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From: Phil Endecott (spam_from_boost_dev_at_[hidden])
Date: 2008-02-01 19:49:55

Barend Gehrels wrote:
> Phil Endecott wrote:
>> Do things like your clipping and simplification algorithms work
>> in-place or out-of-place, or both? I can imagine that both of these
>> examples will often return a result identical to the input, in typical
>> usage; avoiding a copy in that case would be worthwhile.
> They work out-of-place, they deliver a copy. And indeed this might
> result in an identical one, I will consider to avoid that. Do you want
> to have a boolean returned or something like that?
> However, to me it would seem awkward to check each time if my result is
> in the source or in a copy. Besides that, in many algorithms you know
> (or even then don't know) that the algorithm resulted in the same output
> as the input after the process is completed. The copy is then ready, so
> in those cases it is not more efficient.

Have a look at the string algorithms, for example to_upper. There are
three variants:

template<typename WritableRangeT>
   void to_upper(WritableRangeT & Input,
                 const std::locale & Loc = std::locale());

template<typename OutputIteratorT, typename RangeT>
   to_upper_copy(OutputIteratorT Output, const RangeT & Input,
                 const std::locale & Loc = std::locale());

template<typename SequenceT>
   SequenceT to_upper_copy(const SequenceT & Input,
                           const std::locale & Loc = std::locale());

So I can do it in-place (first), returning a copy (third), or to an
output iterator (second). You could also imagine a copy-on-write
version, but we would probably want to implement general-purpose
copy-on-write containers or smart-pointers before trying that.

When I look at the OutputIterator variant, I like to imagine that it's
possible to chain together a pipeline of operations using output
iterators and input iterators. People have mentioned "dataflow"
sometimes on this list. I have never thought through what's necessary
to achieve this.

If I had a linestring with lots of elements, and I wanted to clip it to
a viewbox and then render it, I would prefer to do it
segment-by-segment to avoid copying it; e.g. (naively)

for each segment in linestring
   clip this segment to bounding box
     plot resulting segment, if any

It's a bit more complicated because there isn't a 1:1 relationship
between input line segments and output line segments. How about a clip functor:

class Clipper {
   Clipper(box clip_to);
   linestring operator()(line l); // retuns a linestring with 0, 1 or
more segments,
                                   // depending on how l lies w.r.t. the
clip_to box

or alternatively:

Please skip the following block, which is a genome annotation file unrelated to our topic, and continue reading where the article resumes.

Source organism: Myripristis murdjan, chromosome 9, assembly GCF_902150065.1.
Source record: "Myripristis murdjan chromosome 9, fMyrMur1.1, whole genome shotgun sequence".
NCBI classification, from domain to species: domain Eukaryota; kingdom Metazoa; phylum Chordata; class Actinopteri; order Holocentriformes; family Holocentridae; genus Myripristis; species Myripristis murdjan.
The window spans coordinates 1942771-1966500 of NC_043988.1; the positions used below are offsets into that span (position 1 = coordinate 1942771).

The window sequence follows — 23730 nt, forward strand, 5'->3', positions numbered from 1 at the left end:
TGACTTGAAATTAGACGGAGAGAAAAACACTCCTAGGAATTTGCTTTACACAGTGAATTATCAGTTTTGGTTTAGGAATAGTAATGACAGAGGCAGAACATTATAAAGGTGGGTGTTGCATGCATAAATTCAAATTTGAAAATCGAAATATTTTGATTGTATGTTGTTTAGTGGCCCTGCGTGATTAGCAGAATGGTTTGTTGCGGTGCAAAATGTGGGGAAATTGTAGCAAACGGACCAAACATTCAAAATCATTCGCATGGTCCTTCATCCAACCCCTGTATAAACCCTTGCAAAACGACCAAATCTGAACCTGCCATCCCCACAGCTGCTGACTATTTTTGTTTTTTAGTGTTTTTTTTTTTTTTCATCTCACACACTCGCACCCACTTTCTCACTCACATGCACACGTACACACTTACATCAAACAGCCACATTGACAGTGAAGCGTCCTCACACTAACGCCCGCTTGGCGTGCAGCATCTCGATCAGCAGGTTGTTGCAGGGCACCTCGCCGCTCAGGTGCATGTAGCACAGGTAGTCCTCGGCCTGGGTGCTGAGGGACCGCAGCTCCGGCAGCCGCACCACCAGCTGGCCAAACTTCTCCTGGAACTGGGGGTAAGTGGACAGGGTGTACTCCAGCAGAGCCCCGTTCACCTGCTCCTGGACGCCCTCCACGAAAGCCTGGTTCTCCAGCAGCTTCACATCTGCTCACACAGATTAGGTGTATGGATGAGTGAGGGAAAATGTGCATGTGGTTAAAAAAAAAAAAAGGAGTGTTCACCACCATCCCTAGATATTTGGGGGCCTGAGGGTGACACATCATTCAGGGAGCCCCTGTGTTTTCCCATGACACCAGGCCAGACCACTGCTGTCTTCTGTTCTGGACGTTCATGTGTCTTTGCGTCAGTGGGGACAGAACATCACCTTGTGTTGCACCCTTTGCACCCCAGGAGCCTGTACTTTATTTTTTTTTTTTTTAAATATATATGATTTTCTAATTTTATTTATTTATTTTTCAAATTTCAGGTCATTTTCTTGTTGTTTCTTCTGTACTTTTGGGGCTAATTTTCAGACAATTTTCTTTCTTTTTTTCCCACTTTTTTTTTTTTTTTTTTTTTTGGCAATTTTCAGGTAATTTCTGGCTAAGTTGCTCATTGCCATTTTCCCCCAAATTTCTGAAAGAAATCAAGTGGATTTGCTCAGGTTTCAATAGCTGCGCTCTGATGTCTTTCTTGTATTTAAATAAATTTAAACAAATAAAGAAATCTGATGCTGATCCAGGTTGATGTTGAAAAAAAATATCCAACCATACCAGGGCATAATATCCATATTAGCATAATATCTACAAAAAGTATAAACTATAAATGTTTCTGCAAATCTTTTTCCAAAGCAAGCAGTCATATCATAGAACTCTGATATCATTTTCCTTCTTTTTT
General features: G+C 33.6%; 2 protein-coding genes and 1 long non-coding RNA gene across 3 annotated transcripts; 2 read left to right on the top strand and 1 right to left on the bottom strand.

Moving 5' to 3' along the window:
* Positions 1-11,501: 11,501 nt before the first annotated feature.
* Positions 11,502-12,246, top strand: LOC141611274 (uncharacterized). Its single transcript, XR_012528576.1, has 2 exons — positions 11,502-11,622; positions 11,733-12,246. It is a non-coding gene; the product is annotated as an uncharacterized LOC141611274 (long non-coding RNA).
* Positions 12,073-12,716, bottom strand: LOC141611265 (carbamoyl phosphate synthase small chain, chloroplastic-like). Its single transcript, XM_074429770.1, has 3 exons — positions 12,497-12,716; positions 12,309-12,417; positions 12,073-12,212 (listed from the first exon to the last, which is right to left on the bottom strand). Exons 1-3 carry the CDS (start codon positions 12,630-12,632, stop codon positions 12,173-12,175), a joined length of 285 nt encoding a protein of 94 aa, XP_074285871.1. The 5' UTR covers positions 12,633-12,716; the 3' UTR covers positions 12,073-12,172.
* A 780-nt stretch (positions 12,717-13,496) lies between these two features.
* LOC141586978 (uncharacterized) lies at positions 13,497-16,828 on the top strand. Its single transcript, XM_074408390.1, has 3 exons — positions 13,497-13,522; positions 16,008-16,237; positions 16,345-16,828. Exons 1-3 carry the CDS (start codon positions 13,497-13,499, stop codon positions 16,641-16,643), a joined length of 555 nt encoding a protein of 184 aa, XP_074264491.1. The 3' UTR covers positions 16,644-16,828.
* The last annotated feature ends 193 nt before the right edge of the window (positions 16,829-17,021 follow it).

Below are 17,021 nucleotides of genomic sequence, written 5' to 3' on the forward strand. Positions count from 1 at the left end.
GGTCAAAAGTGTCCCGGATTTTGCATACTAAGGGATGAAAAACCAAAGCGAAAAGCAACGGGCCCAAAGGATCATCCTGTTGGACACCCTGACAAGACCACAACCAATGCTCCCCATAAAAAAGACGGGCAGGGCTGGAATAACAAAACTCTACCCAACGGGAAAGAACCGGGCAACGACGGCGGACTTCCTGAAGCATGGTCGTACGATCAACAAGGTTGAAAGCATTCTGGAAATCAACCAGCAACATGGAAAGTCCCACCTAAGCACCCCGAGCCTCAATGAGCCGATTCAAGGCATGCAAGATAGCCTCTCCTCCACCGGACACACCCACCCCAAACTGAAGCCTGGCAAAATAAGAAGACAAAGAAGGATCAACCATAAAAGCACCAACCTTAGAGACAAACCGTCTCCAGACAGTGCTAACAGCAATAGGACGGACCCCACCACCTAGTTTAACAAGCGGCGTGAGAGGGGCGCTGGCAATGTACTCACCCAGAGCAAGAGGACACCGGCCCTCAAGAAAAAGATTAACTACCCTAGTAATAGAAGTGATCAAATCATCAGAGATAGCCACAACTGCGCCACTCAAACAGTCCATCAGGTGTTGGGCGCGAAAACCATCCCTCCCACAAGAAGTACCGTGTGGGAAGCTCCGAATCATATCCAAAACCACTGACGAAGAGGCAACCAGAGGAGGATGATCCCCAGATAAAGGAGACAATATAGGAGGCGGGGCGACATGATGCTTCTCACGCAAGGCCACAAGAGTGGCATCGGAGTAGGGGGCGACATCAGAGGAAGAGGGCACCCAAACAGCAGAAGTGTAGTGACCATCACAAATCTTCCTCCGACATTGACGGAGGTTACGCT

class Clipper {
   Clipper(box clip_to, OutputIterator iter);
   void operator()(line l); // outputs clipped line segments, if any,
to iter.

(Functors for variable-width character set conversions are a bit like
this. Are there any examples in the standard library, or elsewhere in Boost?)

It's also interesting to consider how this could work in the context of
more intelligent containers, e.g. polygons with bounding-boxes or with
spatial indexing. Say I have a polygon that is the coastline of a
continent, with millions of points, and I'm zoomed in on a bit of
coast. How long does it take to get the clipped polygon to render?
Say the container can iterate efficiently over a 2d range:

indexed_polygon continent_coastline = ...;
box viewbox = ...;
Clipper cl(viewbox);
indexed_polygon::range2d r(continent_coastline,viewbox);
for(range2d::const_iterator i = r.begin();
     i != r.end(); ++i) {
   // We get each line from continent_coastline that is within, or
crosses, the viewbox
   cl(*i); // Clip to the viewbox, do something with the resulting line-segments.

That's quite straightforward, as long as the clipper does the right
thing for all the peculiar cases. But if you have a
whole-polygon-at-a-time clip algorithm, it's not clear how you do it:

indexed_polygon continent_coastline = ...;
box viewbox = ...;
polygon visible_outline = clip(viewbox,continent_coastline);
   // Could be efficient if the clip algorithm knew that
continent_coastline had range2d, maybe?
   // Similarly, could be efficient for a polygon-with-bounding-box, if
the clip algorithm
   // knew that it had it. This sounds like a case for specialisations
with enable_if.
   // But most likely, clip() will not exploit the indexing in
inexed_polygon and treat it
   // like a std::vector<point>.

So I could pass a range to the algorithm:

indexed_polygon continent_coastline = ...;
box viewbox = ...;
indexed_polygon::range2d r(continent_coastline,viewbox);
polygon visible_outline = clip(viewbox, r.begin(), r.end());

This is all very interesting. But you should stop me from waffling
about details, and instead focus on "what is the way forward?".


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